Maryellen Burns, author of Lost Restaurants of Sacramento and Their Recipes, says it’s incredibly difficult for any restaurant to survive: with changing consumer tastes, landlords raising rents, higher wages and a younger generation who doesn’t want to take over the family business. “Now, we have so many choices of where we can spend our money,” Burns says.
Those choices continue to grow despite the tough work and minimal profit margins of the restaurant industry. Nationally, more than 15,145 restaurants opened between the third quarters of 2016 and 2017, according to the Bureau of Labor Statistics — a 2.5 percent increase. The industry is expanding in areas where the population is growing and the economy thriving, says Mollie O’Dell, a spokeswoman with the National Restaurant Association.
Detailed statistics don’t exist for restaurants that have reopened. But, industry experts say the recent reopening of Poor Red’s, Joe Marty’s Bar and Grille in Land Park, and the Sail Inn Grotto & Bar in West Sacramento — all in the same location with the same concept — are an anomaly. They all have something in common: All three worked to preserve the nostalgia of their former glory, but with upgraded dining spaces and menus, pulling in both their old customer base and new diners.
Walk into the door at Poor Red’s and patrons can still sit around the wood laminate high-low bar that fills the room and order the Golden Cadillac — the legendary cocktail invented there in 1952 when a newly-engaged couple visited the restaurant to celebrate.
Other traditions have remained: The heart of the menu is ribs, chicken and steak, and customers at the bar are given their change in Susan B. Anthony dollar coins. The restored murals painted in the 1940s on the bar walls depict former employees and patrons. And the building’s old stone walls — it was built as a weigh station for Wells Fargo — impress in the tiny, original dining room next to the bar.
“This place has been here a long time. It needs to stay the same,” says Jim Carlson, a loyal customer from Camino. “If they would have redone the bar, it would not have been Poor Red’s.”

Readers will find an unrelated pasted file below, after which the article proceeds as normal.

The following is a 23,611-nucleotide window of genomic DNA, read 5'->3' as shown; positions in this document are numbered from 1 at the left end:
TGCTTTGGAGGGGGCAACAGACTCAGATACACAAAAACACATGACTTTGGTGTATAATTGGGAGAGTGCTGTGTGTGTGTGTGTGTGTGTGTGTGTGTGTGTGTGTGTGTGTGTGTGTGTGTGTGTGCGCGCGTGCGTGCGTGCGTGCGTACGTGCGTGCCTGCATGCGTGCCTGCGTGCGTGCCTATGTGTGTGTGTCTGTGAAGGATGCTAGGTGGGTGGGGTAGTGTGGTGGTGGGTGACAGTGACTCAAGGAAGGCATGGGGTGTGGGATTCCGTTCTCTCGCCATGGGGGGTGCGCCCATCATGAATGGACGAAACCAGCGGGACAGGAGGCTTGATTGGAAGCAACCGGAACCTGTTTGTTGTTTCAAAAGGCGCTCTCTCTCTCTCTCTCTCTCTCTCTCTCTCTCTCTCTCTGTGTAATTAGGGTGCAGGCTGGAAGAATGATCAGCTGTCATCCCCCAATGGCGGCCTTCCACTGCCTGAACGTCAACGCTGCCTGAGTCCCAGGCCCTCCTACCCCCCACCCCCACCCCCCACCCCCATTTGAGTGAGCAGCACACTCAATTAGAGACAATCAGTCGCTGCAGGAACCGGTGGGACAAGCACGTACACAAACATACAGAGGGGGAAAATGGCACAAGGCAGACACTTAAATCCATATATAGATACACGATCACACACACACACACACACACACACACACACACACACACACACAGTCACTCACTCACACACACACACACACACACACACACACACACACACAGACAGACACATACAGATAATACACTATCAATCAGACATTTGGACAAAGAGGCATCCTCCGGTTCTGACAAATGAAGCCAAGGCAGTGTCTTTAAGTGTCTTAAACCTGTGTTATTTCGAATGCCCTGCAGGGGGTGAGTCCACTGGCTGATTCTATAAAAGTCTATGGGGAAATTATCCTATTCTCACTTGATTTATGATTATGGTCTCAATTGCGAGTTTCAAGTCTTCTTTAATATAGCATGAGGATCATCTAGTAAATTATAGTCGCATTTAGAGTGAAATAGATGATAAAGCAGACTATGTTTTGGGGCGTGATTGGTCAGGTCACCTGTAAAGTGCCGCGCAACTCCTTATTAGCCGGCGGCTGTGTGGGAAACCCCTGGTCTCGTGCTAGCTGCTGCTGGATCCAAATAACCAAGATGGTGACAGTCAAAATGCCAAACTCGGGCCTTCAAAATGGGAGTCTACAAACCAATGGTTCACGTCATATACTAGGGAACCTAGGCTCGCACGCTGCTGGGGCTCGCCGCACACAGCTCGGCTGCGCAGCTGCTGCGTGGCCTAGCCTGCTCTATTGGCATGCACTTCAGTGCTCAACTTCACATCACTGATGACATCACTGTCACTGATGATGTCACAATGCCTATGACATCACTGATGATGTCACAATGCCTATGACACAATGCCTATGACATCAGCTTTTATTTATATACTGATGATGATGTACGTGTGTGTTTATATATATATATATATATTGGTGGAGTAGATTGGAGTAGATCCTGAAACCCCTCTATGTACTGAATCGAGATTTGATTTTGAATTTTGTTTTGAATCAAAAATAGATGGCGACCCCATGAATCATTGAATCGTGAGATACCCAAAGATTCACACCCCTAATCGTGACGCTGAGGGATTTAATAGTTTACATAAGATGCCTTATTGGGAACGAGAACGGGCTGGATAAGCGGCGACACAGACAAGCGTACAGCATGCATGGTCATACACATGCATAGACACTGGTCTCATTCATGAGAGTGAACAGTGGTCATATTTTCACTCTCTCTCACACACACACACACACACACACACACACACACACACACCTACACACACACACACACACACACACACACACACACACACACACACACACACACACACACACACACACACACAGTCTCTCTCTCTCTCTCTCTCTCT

But there have been changes — ones that Hountalas, who oversaw renovations at the Cliff House and at the Purple Place in El Dorado Hills, felt were critical to the bar’s success going forward.
Gone are the days when customers had to place their dinner order and sit at the bar for two hours to wait for their table. The addition of a new, bigger dining room that leads to an open-air patio has more than tripled the size of the restaurant. In the state-of-the-art kitchen, the chef makes 5-8 gallons of BBQ sauce a day and cooks the ribs on the open-fire wood grill. An expanded menu — there are now healthy options like salmon — draws a more diverse crowd for lunch.
Today, the locals also stream into Poor Red’s every Monday to see what Bloody Mary head bartender Stacy Calhoun has created, from ceviche on a tortilla to a beef sandwich on top.
The place, its owners say, is once again a gathering place for the locals in this small town of 1,400 and a stopping place for tourists making their trek to the mountains. The restaurant is making a profit, Genovese says, and is here to stay.
“If you look in any guidebook from the 1960s and on,” says Burns, “Poor Reds is the stop everybody has to stop at.”